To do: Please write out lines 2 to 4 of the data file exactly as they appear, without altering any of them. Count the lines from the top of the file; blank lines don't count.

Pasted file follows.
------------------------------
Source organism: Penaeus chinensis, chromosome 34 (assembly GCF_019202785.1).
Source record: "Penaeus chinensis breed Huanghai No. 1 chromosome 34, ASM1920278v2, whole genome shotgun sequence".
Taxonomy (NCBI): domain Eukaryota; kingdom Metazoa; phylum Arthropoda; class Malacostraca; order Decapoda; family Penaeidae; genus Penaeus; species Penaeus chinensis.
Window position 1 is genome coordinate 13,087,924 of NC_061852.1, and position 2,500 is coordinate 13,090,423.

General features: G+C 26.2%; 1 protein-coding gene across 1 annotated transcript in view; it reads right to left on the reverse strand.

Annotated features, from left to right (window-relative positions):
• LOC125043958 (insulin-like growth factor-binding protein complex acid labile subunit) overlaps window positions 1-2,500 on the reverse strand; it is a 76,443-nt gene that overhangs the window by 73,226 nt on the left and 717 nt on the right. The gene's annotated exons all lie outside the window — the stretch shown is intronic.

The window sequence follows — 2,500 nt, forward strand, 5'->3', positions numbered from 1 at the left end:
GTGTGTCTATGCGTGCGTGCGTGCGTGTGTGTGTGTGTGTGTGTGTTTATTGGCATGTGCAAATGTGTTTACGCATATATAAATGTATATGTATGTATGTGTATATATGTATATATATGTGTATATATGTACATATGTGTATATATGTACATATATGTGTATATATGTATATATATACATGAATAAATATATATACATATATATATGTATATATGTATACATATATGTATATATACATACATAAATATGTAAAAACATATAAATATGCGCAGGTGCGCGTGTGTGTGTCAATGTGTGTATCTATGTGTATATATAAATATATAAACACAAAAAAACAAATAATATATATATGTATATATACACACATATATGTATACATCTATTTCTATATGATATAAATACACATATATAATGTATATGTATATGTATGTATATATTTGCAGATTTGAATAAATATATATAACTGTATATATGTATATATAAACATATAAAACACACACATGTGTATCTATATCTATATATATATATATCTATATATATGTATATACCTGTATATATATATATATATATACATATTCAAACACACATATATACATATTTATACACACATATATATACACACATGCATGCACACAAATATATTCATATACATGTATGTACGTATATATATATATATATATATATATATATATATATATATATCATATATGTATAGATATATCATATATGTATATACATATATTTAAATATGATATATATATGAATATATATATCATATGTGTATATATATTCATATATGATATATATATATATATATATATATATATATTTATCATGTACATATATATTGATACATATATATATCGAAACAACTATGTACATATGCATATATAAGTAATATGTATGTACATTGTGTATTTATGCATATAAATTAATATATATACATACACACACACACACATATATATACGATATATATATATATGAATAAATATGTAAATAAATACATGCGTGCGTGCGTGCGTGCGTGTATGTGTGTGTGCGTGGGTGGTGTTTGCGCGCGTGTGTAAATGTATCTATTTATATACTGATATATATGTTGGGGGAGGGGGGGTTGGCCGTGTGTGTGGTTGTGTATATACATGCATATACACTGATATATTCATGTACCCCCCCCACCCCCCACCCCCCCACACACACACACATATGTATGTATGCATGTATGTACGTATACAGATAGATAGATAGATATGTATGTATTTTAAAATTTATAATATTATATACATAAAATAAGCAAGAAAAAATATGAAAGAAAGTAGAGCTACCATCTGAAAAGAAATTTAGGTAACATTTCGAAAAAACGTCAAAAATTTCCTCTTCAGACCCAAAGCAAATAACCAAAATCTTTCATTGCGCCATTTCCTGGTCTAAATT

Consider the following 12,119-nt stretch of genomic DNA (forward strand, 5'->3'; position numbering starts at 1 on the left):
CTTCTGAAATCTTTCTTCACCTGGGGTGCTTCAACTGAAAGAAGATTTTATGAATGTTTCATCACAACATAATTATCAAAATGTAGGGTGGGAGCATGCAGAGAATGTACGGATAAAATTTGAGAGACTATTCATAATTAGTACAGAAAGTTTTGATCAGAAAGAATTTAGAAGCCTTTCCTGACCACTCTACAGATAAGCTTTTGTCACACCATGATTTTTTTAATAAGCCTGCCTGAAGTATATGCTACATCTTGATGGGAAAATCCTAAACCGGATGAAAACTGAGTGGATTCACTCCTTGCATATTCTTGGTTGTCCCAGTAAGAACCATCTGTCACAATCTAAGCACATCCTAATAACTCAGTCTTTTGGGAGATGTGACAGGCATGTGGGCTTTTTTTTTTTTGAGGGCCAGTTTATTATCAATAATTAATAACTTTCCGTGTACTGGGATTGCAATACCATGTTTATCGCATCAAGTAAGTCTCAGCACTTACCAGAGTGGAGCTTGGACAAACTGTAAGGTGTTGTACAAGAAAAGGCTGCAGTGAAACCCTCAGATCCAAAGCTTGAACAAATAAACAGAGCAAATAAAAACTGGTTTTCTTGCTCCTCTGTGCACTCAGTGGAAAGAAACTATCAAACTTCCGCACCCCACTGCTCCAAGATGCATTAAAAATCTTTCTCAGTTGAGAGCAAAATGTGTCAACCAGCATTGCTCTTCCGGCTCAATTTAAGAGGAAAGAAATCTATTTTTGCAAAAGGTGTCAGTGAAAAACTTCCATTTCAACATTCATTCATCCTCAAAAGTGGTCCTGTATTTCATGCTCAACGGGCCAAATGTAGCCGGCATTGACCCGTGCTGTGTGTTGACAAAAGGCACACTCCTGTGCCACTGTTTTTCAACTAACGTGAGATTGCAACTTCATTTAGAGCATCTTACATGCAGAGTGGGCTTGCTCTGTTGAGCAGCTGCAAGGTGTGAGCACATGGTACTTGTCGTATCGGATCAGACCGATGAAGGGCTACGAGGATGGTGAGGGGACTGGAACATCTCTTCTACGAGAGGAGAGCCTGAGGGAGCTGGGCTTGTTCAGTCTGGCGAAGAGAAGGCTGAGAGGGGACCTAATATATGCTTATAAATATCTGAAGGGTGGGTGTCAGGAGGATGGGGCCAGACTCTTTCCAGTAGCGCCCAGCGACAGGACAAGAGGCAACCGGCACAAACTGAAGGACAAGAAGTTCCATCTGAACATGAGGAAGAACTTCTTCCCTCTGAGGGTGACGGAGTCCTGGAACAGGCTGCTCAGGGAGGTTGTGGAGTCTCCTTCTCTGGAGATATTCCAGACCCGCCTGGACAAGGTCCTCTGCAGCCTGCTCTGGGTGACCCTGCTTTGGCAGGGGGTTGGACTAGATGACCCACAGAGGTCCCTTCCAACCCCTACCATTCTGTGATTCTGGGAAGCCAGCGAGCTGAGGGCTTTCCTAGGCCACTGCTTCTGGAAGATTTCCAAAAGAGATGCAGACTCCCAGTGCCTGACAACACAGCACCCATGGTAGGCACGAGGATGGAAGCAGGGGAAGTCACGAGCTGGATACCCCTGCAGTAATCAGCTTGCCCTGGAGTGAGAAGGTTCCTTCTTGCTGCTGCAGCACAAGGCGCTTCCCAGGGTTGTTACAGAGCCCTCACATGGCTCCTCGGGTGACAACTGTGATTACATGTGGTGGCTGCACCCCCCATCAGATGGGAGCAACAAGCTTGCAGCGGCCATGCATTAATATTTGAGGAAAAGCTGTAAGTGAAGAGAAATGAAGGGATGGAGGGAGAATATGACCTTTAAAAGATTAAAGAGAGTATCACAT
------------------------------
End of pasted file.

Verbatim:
Source record: "Penaeus chinensis breed Huanghai No. 1 chromosome 34, ASM1920278v2, whole genome shotgun sequence".
Taxonomy (NCBI): domain Eukaryota; kingdom Metazoa; phylum Arthropoda; class Malacostraca; order Decapoda; family Penaeidae; genus Penaeus; species Penaeus chinensis.
Window position 1 is genome coordinate 13,087,924 of NC_061852.1, and position 2,500 is coordinate 13,090,423.